Improve Your Attitude – Avoid Information Overload

Fashion
We live in a world where we can find out almost anything in under sixty seconds. Quiet is a thing of the past, and multi-tasking is no longer considered optional.

Psychologically – information overload relates to an overabundance of incoming information into the senses. (Dictionary.com)

The human mind is organized like a filing cabinet . . . careful organization makes information recall easier. Too much data received too quickly makes it difficult to efficiently sort and file effectively, and that makes future recall more difficult.

Are you a multi-tasker?

Me too.

I will often watch television, check my email, play a game, talk to Rev, and write lists in my mind all at the same time. True, nothing has my complete attention, but ADD makes me foolishly believe it’s at least possible.

It’s common for me to say something to Rev only to have him reply, “I said that to you just a couple of moments ago.” Ugh.

When was the last time:

  • you felt better after watching the news or reality TV? The best we can hope for is an “at least my life’s not that bad” experience.
  • you sat and talked to your spouse or children without distractions – no TV, music, phone, etc?
  • you had an hour of complete silence?
  • you went somewhere without your phone?

This is a huge problem for me. I wonder, is it a problem for you too?

I also wonder if information overload is robbing me of peace and happiness.

Today’s Activity:

1. Commit to taking a multi-tasking free day – a day where you will only do one thing at a time. Give it a try to see if it makes a difference in your stress level and mood.

2. Take weekends off from the news – grab a weather report online and realize the world will go on without you. You may even worry less if you’re less informed.

3. Go for a walk and leave your phone at home – just walk . . . use it as a time for prayer and praise.

4. Turn off the TV and refuse to answer the phone during dinner – make it 30 minutes of interruption free conversation.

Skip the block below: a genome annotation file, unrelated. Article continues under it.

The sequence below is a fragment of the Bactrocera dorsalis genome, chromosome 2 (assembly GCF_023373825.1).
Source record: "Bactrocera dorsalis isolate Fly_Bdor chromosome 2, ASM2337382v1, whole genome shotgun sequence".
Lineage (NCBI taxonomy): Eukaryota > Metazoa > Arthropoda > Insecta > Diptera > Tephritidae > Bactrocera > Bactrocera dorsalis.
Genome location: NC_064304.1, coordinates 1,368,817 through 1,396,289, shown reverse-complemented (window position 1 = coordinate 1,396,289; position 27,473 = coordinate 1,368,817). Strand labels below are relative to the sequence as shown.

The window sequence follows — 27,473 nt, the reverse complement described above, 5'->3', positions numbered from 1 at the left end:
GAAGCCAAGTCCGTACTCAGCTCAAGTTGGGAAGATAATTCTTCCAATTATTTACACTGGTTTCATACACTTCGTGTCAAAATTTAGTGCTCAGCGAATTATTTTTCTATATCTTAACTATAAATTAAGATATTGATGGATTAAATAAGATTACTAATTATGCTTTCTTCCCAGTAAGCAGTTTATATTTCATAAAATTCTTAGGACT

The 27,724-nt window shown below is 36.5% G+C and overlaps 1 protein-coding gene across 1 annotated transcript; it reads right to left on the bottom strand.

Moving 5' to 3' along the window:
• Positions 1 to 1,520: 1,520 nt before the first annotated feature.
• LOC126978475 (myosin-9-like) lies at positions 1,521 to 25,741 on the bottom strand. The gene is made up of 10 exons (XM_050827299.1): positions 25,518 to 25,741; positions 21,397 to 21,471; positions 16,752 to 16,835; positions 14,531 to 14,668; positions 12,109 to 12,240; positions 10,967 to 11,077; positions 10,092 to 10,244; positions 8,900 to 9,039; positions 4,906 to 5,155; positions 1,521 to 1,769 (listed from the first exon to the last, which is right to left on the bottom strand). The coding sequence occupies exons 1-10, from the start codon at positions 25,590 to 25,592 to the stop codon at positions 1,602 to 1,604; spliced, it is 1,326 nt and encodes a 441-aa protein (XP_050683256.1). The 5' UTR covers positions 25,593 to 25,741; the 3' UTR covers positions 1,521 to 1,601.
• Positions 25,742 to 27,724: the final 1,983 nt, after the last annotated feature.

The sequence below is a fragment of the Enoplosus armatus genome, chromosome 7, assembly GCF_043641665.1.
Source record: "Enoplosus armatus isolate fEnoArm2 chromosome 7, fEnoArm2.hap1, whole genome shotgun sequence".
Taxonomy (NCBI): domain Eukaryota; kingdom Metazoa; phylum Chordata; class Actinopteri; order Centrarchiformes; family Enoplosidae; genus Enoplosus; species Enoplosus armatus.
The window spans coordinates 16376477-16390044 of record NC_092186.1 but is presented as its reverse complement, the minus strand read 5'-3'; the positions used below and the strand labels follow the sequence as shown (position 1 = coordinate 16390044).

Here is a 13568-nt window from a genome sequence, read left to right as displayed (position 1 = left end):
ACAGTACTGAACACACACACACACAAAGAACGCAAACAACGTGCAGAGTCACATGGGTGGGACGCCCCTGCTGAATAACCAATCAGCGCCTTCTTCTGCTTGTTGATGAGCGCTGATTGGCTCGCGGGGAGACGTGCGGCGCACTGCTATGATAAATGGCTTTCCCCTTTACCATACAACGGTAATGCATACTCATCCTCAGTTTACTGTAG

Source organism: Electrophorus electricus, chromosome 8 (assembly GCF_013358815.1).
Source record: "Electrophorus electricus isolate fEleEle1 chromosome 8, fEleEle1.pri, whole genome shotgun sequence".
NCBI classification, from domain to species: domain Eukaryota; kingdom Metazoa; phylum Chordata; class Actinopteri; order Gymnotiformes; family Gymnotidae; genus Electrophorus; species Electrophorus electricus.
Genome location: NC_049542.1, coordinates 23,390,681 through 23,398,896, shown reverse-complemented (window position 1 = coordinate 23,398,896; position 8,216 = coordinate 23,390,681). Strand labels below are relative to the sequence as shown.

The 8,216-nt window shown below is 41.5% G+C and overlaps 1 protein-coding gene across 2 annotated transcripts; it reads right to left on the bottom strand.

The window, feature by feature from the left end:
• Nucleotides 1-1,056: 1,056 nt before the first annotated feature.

5. Be ready to say “no” – to yourself, your family, and ___________. Expect everyone to challenge your decision. It’s okay. Tell them you’re trying this to see if it makes a difference. Try it for the next few weeks and see how you feel.

You don’t have to do them all. Start with one or two. I’m going to start with numbers 3 and 4. Which ones are you going to try?

Indeed, You are great, a worker of miracles. You alone are God. Teach me Your way, O Lord, so that I may live in Your truth. Focus my heart on fearing You. Psalm 86: 10-11

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6 comments

  1. Barbie
    Twitter:
    says:

    It’s so important that we break away for stillness and quiet time. I don’t tend to get too distracted by the news. I don’t watch to often (I just read it online when I feel I need/want to). But I too can do one too many things at once – blog, email, watch tv, eat popcorn, text. It can get so bad sometimes my brain hurts! Have a blessed week.

    • Deb
      Twitter:
      says:

      Barbie, I’m trying to get more disciplined about doing only one thing at a time. Since I’m so easily distracted multi-tasking usually means I don’t do anything as well as I would like. Trying to set aside a time of intentional quiet, too.

  2. Mitch Greer says:

    We live in a time of information abundance, which far too many of us see as information overload. With the sum total of human knowledge, past and present, at our fingertips, we’re faced with a crisis of attention: which ideas should we engage with, and why? Big Think is an evolving roadmap to the best thinking on the planet — the ideas that can help you think flexibly and act decisively in a multivariate world.

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